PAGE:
A Bailey bridge constructed over the River Rhine at Rees, Germany, in 1945 by the Royal Canadian Engineers (R.C.E.) was named "Blackfriars Bridge", and, at 558 m (1814 ft) including the ramps at each end, was the longest Bailey bridge then constructed.
In Neil Gaiman's Neverwhere, "Blackfriars Bridge" was named as the home of an unknown order of monks who held the key to an angelic prison. The bridge is also featured in the lyrics of the song "The Resurrectionist" by the Pet Shop Boys.
In Louis A. Meyer's Bloody Jack: Being An Account of the Curious Adventures of Mary "Jacky" Faber, Ship's Boy, Jacky is introduced as an orphan in early 19th-century London who lives with her orphan gang under Blackfriars Bridge.
The bridge appears during the opening sequence of the film Happy-Go-Lucky, where the main character rides across it on a bicycle. In the 1998 spy film The Avengers, the bridge is destroyed by a tornado caused by a weather-changing machine built by a mad scientist when he causes a hurricane over London.
The bridge was featured in the film Harry Potter and the Order of the Phoenix (2007). The Order of the Phoenix passes under it on their flight from number four, Privet Drive to Grimmauld Place.
In Terry Gilliam's The Imaginarium of Doctor Parnassus (2009), Heath Ledger's character Tony is found hanging under the Blackfriars Bridge, described by Terry Gilliam as "an homage to Roberto Calvi".
In Cassandra Clare's book series The Infernal Devices, Tessa Gray and Jem Carstairs meet at the bridge every year from 1878 to 2008 except for 1941 as it was deemed too dangerous due to World War II. They also get married there.
The bridge is mentioned in the song "Addiction" by the band Counterfeit, from their 2017 album "Together We Are Stronger".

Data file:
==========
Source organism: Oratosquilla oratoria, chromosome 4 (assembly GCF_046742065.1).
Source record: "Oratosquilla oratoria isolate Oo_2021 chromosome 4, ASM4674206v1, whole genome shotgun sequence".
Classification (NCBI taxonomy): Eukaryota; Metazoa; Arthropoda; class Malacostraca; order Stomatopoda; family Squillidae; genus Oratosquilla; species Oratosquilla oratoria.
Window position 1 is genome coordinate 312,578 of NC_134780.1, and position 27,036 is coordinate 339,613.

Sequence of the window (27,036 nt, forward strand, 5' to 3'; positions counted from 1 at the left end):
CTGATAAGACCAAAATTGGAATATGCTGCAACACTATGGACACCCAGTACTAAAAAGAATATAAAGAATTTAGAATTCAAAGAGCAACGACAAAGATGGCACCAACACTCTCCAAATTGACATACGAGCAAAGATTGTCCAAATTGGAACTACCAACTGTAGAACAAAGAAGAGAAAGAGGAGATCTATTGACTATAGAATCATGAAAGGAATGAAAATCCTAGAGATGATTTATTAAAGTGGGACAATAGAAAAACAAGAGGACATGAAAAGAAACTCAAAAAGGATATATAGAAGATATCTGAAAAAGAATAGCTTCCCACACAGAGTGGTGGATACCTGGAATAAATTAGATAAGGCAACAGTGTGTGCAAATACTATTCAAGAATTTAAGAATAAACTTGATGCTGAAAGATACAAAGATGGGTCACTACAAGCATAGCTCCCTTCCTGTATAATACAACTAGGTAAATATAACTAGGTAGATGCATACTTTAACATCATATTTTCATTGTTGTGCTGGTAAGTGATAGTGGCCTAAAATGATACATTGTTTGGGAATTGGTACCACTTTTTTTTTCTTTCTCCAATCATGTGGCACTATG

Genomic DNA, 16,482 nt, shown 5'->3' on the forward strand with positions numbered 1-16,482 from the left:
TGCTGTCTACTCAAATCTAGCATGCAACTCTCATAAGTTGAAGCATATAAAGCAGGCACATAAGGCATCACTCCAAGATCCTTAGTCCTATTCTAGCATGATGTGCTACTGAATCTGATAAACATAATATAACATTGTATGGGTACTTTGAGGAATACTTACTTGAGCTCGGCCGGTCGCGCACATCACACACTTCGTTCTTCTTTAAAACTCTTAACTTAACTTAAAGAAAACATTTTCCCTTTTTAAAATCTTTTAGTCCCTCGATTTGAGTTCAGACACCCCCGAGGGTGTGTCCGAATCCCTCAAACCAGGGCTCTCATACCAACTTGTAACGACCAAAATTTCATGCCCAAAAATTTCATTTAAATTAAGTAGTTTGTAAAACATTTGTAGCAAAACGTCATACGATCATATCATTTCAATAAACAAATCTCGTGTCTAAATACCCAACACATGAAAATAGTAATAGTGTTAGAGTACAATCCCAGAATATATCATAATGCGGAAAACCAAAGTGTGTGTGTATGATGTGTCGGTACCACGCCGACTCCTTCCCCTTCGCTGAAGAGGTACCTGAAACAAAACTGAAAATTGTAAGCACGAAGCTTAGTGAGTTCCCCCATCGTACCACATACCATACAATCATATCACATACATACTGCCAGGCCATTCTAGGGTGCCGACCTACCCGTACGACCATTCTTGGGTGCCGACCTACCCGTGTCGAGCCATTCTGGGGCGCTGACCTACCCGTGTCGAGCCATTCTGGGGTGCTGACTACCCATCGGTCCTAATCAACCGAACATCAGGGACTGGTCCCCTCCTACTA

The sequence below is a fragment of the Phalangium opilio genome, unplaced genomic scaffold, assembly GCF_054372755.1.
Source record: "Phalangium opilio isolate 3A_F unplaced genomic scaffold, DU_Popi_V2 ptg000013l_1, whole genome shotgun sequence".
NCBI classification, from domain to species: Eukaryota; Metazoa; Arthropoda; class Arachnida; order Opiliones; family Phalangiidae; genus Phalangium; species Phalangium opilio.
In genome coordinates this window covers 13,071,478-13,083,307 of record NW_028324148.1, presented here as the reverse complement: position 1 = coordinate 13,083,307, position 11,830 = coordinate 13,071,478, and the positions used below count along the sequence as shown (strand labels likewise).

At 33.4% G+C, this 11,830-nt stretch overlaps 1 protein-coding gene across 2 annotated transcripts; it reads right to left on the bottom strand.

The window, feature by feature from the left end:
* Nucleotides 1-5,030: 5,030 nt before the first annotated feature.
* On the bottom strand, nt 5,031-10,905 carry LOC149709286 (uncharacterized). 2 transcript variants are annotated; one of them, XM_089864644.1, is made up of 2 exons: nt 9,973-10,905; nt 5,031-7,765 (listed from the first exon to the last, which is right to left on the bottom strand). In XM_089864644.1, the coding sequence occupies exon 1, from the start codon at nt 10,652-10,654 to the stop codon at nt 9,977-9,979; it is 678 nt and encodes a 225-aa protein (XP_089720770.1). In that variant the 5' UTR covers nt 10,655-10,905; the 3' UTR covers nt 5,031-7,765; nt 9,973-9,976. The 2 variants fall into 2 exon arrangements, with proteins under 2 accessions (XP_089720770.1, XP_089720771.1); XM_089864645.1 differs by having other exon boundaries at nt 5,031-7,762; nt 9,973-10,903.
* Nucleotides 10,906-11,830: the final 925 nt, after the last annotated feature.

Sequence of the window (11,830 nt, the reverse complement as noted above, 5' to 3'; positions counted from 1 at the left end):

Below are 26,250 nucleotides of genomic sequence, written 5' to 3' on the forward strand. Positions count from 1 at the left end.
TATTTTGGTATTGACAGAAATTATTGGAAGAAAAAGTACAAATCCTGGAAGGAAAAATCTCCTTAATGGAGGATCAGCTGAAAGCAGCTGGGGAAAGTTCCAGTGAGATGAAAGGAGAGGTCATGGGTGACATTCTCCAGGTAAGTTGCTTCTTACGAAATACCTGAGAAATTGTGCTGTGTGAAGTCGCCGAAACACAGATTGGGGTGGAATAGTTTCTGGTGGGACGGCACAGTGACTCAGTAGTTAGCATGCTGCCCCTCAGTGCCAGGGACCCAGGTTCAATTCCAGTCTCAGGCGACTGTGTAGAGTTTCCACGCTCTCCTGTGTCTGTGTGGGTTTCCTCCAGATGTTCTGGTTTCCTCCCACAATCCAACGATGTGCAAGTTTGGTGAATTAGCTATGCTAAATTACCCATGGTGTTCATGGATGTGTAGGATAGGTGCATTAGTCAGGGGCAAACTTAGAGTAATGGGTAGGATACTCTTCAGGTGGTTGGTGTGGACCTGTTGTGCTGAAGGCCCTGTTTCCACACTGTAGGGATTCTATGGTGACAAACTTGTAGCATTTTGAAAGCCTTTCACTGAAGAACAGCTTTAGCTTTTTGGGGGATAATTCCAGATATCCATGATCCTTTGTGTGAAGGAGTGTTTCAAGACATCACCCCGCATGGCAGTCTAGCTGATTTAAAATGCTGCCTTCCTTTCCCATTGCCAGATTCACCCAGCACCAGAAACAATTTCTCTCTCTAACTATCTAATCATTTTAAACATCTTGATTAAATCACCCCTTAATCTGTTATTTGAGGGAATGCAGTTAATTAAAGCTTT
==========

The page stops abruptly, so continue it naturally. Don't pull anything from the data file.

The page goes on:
- "The Lloyds of Wednesbury". Archived from the original on 21 January 2016. Retrieved 17 October 2017.
- "Patent Shaft Steel Works Ltd, Brunswick, Monway and Old Park Works, Wednesbury". Retrieved 17 October 2017.
- "The Queen's Visit to the City: Opening of Blackfriars Bridge and Holborn Viaduct". The Standard. London. 8 November 1869. pp. 6–7.
- "Blackfriars Bridge". Engineering Timelines. Retrieved 21 January 2018.
- Marshall, Prince (1972). Wheels of London. The Sunday Times Magazine. p. 20. ISBN 0-7230-0068-9.
- "New tests "say Calvi was murdered"". BBC News. 19 April 2002. Retrieved 21 January 2018.
- "1982: 'God's banker' found hanged". BBC News. 19 June 1982.
- Ward-Jackson, Philip (2003). Public sculpture of the city of London. Liverpool University Press. p. 520. ISBN 978-0-85323-977-2.
- "11 Secret Features Of Famous London Landmarks". Londonist. 20 October 2015. Retrieved 21 January 2018.
- Historic England. "Blackfriars Bridge (1064717)". National Heritage List for England. Retrieved 27 November 2008.
- C. Dibdin, The Waterman; or, The First of August: A Ballad Opera, in Two Acts (T. Becket, London 1774).
- "Blackfriars Bridge – Longest Bailey Bridge in the World". Canadian Military Engineers Association. Retrieved 12 November 2017.
- The Dr Parnassus Press Conference at Cannes – Part 2, edited by Phil Stubbs
The many difficulties encountered and innovations used in building the first Blackfriars Bridge 1759–69 are described in:
- Ted Ruddock Arch bridges and their builders, 1735–85 (1979 reprinted 2009) ISBN 978-0-521-09021-6, and
- Robert Ward The man who buried Nelson, the surprising life of Robert Mylne (2007) ISBN 978-0-7524-3922-8